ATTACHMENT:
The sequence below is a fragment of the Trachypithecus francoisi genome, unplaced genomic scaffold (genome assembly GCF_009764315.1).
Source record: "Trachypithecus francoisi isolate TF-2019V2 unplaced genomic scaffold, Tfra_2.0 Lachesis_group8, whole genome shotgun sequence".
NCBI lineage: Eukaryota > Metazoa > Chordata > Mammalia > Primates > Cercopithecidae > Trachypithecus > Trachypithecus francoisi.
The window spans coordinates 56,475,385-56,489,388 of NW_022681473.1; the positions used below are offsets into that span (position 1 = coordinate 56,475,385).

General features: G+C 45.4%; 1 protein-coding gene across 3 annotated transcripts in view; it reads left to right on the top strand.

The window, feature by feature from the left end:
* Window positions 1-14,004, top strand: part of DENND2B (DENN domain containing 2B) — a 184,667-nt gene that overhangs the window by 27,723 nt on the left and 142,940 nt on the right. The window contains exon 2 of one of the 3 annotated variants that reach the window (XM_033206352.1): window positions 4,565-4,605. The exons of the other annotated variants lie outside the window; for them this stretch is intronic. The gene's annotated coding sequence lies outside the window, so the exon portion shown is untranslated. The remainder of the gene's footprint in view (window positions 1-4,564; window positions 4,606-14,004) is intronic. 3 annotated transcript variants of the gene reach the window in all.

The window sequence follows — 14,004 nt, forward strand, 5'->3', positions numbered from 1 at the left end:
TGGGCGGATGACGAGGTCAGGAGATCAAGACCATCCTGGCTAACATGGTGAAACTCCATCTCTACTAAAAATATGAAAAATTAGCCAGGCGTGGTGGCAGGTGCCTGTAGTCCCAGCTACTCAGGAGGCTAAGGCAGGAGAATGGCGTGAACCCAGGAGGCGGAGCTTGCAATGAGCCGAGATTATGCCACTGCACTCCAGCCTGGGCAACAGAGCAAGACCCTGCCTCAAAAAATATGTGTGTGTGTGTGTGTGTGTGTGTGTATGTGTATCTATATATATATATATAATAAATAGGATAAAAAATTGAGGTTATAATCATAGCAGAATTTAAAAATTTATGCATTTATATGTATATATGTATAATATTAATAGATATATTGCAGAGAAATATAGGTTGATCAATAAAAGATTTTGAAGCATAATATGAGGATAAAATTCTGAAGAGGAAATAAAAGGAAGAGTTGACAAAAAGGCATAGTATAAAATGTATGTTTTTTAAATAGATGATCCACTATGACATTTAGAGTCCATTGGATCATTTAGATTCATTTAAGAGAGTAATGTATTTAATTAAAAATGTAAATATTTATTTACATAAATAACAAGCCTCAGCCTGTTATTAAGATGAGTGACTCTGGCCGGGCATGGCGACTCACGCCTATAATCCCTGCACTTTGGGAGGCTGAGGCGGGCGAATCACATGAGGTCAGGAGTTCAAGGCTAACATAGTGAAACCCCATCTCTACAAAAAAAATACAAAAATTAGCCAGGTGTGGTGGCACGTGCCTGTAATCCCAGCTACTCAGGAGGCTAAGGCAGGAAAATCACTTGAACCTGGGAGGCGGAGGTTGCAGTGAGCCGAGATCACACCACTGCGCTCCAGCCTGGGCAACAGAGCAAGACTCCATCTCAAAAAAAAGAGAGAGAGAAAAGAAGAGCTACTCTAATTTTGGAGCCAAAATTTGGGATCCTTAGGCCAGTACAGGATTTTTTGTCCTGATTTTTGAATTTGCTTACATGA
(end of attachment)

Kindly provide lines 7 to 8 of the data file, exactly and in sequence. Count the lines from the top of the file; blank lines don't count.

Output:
* Window positions 1-14,004, top strand: part of DENND2B (DENN domain containing 2B) — a 184,667-nt gene that overhangs the window by 27,723 nt on the left and 142,940 nt on the right. The window contains exon 2 of one of the 3 annotated variants that reach the window (XM_033206352.1): window positions 4,565-4,605. The exons of the other annotated variants lie outside the window; for them this stretch is intronic. The gene's annotated coding sequence lies outside the window, so the exon portion shown is untranslated. The remainder of the gene's footprint in view (window positions 1-4,564; window positions 4,606-14,004) is intronic. 3 annotated transcript variants of the gene reach the window in all.

The window sequence follows — 14,004 nt, forward strand, 5'->3', positions numbered from 1 at the left end: